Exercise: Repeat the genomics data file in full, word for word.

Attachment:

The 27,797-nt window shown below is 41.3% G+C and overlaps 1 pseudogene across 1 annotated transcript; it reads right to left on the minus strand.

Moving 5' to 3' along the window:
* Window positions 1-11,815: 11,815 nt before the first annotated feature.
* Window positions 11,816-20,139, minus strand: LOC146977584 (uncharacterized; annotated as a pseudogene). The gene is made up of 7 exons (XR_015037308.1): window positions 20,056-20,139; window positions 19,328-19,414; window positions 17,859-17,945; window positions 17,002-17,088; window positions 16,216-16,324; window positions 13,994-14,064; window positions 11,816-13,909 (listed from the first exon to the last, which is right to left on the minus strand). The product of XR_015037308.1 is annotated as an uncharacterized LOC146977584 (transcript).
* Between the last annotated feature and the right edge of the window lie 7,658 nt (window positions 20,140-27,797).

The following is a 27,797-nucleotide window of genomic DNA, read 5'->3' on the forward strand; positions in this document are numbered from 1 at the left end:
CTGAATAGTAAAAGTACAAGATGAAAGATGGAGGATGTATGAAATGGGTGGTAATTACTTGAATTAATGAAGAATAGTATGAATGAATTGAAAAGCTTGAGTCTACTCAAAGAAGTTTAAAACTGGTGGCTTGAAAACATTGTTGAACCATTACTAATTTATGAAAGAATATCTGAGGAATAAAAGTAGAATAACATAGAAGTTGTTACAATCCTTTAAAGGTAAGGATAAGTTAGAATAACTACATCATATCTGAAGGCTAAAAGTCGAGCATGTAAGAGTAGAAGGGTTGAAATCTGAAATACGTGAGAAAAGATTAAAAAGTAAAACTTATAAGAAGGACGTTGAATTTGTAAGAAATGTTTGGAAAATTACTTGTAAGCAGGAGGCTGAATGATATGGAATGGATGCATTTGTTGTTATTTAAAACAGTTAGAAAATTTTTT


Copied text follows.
The 27,797-nt window shown below is 41.3% G+C and overlaps 1 pseudogene across 1 annotated transcript; it reads right to left on the minus strand.

Moving 5' to 3' along the window:
* Window positions 1-11,815: 11,815 nt before the first annotated feature.
* Window positions 11,816-20,139, minus strand: LOC146977584 (uncharacterized; annotated as a pseudogene). The gene is made up of 7 exons (XR_015037308.1): window positions 20,056-20,139; window positions 19,328-19,414; window positions 17,859-17,945; window positions 17,002-17,088; window positions 16,216-16,324; window positions 13,994-14,064; window positions 11,816-13,909 (listed from the first exon to the last, which is right to left on the minus strand). The product of XR_015037308.1 is annotated as an uncharacterized LOC146977584 (transcript).
* Between the last annotated feature and the right edge of the window lie 7,658 nt (window positions 20,140-27,797).

The following is a 27,797-nucleotide window of genomic DNA, read 5'->3' on the forward strand; positions in this document are numbered from 1 at the left end:
CTGAATAGTAAAAGTACAAGATGAAAGATGGAGGATGTATGAAATGGGTGGTAATTACTTGAATTAATGAAGAATAGTATGAATGAATTGAAAAGCTTGAGTCTACTCAAAGAAGTTTAAAACTGGTGGCTTGAAAACATTGTTGAACCATTACTAATTTATGAAAGAATATCTGAGGAATAAAAGTAGAATAACATAGAAGTTGTTACAATCCTTTAAAGGTAAGGATAAGTTAGAATAACTACATCATATCTGAAGGCTAAAAGTCGAGCATGTAAGAGTAGAAGGGTTGAAATCTGAAATACGTGAGAAAAGATTAAAAAGTAAAACTTATAAGAAGGACGTTGAATTTGTAAGAAATGTTTGGAAAATTACTTGTAAGCAGGAGGCTGAATGATATGGAATGGATGCATTTGTTGTTATTTAAAACAGTTAGAAAATTTTTT